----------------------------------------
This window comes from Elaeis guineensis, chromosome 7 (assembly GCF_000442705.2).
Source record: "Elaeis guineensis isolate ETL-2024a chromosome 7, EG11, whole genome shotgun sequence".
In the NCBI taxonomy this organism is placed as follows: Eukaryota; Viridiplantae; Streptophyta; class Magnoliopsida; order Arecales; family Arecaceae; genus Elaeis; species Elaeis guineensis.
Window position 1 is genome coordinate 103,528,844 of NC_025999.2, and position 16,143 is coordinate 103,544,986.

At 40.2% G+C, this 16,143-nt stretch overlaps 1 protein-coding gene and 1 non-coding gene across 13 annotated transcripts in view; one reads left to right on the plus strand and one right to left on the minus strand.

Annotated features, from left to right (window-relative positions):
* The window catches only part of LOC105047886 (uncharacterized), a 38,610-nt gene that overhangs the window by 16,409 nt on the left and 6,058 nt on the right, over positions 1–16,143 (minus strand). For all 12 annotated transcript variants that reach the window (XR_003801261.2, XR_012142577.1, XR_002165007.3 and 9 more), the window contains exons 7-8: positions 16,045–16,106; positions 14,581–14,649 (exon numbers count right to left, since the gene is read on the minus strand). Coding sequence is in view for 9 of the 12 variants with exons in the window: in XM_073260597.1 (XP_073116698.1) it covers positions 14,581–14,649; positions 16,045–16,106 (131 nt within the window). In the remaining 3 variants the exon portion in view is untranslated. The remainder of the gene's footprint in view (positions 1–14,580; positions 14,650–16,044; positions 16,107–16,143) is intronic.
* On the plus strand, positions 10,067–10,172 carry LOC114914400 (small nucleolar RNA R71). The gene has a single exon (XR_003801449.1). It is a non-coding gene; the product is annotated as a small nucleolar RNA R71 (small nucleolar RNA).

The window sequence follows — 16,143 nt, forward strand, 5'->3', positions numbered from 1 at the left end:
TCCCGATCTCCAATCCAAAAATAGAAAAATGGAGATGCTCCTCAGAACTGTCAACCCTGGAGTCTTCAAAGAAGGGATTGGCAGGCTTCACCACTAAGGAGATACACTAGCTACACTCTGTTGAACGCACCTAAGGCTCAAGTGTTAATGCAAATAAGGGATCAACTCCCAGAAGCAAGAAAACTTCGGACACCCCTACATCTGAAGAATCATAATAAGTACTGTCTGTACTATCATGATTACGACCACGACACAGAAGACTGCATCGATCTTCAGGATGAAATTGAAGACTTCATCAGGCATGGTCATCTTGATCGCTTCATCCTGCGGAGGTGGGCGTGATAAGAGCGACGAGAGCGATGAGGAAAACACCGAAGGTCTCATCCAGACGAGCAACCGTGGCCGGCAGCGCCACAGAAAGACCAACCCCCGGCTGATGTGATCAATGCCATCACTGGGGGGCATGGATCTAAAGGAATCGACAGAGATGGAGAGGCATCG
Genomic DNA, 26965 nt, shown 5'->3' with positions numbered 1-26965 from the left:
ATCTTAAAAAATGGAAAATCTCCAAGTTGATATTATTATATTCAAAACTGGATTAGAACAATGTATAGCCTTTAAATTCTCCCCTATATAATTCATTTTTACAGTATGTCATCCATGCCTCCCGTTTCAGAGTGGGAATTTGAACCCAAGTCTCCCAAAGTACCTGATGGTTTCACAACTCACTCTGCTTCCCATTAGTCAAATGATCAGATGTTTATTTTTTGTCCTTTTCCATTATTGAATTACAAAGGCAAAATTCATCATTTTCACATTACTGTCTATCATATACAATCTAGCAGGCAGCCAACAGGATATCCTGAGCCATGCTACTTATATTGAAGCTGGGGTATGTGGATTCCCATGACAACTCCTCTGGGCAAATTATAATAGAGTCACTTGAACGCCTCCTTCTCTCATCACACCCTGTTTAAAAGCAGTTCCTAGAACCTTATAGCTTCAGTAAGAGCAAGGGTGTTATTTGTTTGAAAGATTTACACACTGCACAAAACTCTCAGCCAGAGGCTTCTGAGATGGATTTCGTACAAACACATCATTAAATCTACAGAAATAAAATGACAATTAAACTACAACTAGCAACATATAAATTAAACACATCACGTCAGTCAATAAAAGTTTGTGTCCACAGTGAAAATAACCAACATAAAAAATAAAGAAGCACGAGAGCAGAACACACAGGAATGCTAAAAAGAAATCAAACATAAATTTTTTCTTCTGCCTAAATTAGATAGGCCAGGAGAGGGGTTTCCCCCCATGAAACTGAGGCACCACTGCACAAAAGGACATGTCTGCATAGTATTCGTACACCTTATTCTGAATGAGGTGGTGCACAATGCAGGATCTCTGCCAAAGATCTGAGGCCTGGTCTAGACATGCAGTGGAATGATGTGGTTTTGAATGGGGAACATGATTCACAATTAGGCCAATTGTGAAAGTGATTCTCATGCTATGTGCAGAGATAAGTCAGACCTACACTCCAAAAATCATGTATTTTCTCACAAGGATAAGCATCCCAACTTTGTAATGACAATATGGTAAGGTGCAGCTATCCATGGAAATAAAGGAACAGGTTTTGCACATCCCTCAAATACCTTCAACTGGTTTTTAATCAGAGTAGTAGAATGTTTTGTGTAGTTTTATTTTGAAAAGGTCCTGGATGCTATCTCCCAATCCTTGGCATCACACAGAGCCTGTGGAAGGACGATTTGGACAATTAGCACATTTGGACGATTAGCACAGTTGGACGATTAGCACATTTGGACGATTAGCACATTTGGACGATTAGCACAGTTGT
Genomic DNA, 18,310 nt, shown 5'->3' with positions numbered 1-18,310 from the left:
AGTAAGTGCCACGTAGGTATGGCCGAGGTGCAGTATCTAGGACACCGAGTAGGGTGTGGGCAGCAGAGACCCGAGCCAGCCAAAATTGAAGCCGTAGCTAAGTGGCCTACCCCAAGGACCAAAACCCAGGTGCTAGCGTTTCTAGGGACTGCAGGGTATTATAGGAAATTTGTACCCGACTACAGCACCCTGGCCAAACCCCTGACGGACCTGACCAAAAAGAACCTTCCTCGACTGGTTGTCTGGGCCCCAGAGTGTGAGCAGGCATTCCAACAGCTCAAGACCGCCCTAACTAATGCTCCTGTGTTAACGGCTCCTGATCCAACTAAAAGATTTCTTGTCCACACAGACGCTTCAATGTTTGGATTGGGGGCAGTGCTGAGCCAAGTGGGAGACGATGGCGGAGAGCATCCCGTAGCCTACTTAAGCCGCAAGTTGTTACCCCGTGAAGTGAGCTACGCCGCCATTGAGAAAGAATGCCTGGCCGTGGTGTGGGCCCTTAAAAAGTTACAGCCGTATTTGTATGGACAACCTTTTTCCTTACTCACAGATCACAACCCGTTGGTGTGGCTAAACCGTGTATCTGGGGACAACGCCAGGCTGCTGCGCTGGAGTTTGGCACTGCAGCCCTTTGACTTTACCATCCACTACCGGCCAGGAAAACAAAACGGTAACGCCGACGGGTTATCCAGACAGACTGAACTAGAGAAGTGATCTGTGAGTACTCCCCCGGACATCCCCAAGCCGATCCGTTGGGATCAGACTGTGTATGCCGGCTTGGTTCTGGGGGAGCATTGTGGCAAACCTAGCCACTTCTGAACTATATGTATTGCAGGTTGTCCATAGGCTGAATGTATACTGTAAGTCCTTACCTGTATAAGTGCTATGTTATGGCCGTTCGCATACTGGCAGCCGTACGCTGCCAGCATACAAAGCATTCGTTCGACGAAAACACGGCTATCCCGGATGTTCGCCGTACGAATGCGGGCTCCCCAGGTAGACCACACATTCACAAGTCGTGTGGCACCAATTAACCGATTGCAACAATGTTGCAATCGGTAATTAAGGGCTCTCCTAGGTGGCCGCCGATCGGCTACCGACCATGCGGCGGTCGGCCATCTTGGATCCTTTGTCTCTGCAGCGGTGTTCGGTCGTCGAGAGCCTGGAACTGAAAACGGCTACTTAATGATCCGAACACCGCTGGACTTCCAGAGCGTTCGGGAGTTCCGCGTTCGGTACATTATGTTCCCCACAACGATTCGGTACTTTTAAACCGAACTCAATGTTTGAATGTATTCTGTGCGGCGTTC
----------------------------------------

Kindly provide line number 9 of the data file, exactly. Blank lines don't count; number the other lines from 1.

The window sequence follows — 16,143 nt, forward strand, 5'->3', positions numbered from 1 at the left end: